How does your software product support PT practice marketing, and how should clinics use it?

Sharif Zeid (MWTherapy): MWTherapy absolutely supports PT practice marketing. First, our system offers a way to capture key patient information quickly and efficiently including patient source, full contact information, and more. MWTherapy then provides useful reporting to take that information and turn it into useful reports, making it a cinch to identify top patient sources and even geographic areas. We then bring targeted marketing to your practice through our Engage module, which can deliver the right message to the right patient at the right time.

Jesse McFarland (Net Health): Net Health’s Digital Marketing Solutions utilizes enterprise-level reputation management software to create a consistent and accurate online presence for your practice across the most important online directories, such as Google, Facebook, Yelp, and 80+ others. By using our software solution, we can instantly update your information, optimize your listings, and drive 5-star reviews to make sure your practice is found online and chosen by new patients in your area.

Steven Presement (Practice Perfect): Our application provides you with the data required to track return on investment for your marketing dollars, what’s working, what’s not. But, you can also use Practice Perfect to communicate tips, greetings, new products and services and even just check in with your patients using automated texting campaigns, based on triggers that you determine, even automatically texting those patients who have fallen off the map—and better still, the patients can even text back and engage in two-way communication without having to make a phone call. In a nutshell, you can fully automate your outreach.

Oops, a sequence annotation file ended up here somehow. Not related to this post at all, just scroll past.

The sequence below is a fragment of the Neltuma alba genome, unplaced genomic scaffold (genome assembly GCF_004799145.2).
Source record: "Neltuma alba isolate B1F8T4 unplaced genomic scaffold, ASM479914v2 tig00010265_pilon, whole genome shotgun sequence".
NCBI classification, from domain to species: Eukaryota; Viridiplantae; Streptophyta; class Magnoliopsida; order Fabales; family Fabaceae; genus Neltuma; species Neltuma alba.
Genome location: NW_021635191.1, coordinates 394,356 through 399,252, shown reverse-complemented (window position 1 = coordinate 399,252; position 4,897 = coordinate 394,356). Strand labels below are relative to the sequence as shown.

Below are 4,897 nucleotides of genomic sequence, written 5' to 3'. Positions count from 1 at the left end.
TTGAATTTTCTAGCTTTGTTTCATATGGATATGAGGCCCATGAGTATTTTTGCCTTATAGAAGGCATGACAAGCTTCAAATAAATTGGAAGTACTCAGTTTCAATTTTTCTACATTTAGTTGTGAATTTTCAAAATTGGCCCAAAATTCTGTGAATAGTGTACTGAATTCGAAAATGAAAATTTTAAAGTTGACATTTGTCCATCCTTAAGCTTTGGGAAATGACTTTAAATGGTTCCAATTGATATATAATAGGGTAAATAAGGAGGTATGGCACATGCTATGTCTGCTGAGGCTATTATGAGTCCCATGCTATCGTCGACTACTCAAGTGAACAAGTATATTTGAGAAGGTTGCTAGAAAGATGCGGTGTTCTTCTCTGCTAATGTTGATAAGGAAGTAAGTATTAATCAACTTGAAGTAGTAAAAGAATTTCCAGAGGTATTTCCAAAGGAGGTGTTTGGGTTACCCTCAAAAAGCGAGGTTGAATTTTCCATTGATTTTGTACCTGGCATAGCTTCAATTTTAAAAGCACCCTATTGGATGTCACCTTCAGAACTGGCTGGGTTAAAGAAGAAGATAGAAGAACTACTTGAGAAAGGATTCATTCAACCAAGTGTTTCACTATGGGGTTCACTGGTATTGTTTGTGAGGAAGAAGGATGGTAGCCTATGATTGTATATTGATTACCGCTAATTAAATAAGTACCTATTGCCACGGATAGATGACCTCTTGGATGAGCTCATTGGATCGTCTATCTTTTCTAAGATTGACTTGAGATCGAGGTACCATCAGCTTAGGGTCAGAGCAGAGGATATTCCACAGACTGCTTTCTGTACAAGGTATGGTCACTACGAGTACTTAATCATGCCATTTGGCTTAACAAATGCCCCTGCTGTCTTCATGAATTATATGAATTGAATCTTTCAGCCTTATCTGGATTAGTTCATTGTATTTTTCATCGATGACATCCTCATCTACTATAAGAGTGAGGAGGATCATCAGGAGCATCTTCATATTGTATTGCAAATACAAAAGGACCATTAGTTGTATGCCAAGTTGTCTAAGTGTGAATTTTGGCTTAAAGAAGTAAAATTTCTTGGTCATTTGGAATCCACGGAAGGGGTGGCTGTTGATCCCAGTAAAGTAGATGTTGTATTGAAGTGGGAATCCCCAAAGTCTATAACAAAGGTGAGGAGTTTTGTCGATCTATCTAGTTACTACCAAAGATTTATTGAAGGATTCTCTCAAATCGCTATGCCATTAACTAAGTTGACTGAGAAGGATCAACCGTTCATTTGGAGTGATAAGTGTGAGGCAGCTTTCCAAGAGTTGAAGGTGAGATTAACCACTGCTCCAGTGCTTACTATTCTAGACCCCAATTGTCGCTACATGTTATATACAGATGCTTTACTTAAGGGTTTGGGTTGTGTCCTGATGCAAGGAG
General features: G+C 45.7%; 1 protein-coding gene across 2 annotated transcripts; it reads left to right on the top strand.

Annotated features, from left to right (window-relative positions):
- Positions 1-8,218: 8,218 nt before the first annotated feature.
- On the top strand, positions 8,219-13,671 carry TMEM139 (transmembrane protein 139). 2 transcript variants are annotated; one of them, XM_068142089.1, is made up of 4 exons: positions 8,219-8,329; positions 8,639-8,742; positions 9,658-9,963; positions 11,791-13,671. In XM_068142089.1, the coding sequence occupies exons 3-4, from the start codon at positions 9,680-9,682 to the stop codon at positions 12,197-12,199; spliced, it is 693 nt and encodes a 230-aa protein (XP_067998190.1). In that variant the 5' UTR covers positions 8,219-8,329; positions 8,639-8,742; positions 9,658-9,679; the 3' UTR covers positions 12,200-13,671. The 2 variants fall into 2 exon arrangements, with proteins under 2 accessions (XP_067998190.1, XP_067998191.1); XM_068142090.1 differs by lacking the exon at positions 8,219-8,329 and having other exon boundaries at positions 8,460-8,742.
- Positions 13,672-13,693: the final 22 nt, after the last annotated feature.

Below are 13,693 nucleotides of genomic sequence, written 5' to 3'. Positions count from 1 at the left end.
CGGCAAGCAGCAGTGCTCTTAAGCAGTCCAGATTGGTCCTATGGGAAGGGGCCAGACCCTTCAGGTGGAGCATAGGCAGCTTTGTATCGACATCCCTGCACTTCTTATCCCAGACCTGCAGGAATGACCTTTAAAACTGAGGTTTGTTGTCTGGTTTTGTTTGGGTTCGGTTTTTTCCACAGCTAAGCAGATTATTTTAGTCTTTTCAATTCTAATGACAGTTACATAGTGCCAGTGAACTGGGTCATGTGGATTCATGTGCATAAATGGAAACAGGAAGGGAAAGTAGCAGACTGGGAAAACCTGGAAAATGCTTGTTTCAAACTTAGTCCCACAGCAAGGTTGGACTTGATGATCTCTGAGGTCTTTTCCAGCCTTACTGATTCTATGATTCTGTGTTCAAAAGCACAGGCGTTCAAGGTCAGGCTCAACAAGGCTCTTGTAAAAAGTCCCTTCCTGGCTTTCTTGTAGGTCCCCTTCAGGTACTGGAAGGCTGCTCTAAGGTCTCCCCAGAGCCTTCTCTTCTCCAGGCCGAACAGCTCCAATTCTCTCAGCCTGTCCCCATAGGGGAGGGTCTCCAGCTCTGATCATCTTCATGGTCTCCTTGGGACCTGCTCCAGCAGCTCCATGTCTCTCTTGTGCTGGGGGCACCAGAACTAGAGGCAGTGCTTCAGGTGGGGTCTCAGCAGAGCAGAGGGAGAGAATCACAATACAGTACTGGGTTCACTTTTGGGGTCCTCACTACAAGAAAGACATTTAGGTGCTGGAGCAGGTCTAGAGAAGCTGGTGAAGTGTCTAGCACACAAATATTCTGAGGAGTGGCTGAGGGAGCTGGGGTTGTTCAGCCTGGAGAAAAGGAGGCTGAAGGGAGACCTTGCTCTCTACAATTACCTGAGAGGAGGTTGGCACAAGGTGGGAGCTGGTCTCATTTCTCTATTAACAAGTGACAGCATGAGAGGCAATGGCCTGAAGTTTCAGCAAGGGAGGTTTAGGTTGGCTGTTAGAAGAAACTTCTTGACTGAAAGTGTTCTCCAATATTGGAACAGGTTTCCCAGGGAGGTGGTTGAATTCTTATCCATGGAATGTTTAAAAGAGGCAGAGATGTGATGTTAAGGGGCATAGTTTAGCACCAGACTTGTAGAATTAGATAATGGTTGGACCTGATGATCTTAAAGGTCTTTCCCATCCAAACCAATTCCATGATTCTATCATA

Daniel Morrill (TheraOffice): The TheraOffice database contains hundreds of data points that can be cross-referenced to help support marketing initiatives. TheraOffice also has built-in functionality to engage patients as a simple way to understand the patient journey and assist in marketing efforts. Developing and organizing specific marketing lists should focus on patient lists, physician lists, company lists, or attorney lists. Consumers want a personalized message because they are always getting notifications. Sending an injured athlete information on your workers’ comp program should not be the header on the newsletters targeting an athletic population; however, that athlete may also be working in a high-risk industry and didn’t know you treat injured workers. Be creative, and it will help differentiate your clinic.

Ryan White (Weave): Weave provides the tools you need to make every patient interaction count—on one platform. From automated missed call texts and curbside check-in texts to collecting Google/Facebook reviews and payments via text, Weave makes customer communication easier and more efficient. In the words of a customer, “Weave has made communication with patients easier. Allowing my staff to communicate with people in a simpler way has made them more efficient.”

How well do most clinics use their practice’s software capabilities to support their marketing efforts? Is there room for improvement?

Sharif Zeid (MWTherapy): Many practices do a great job of leveraging their EMR to support their marketing efforts while others don’t. If your practice is already successful, then now may be an opportune time to consider new initiatives and expand the use of your EMR to take things to the next level. For practices that are struggling, a great idea is to start simple by ensuring you’re fully capturing patient information at intake so that you have their contact information to push marketing materials to them in future efforts. In either case, all practices need to continue innovating with respect to their marketing efforts to keep thriving.
Jesse McFarland (Net Health): Most practices do not utilize their own data for marketing or growing their business, nor do they know how. We find that using a marketing software that directly integrates with a clinic’s data, or working with an agency who can do this for you, is the best way for clinics to get the most out of a marketing campaign.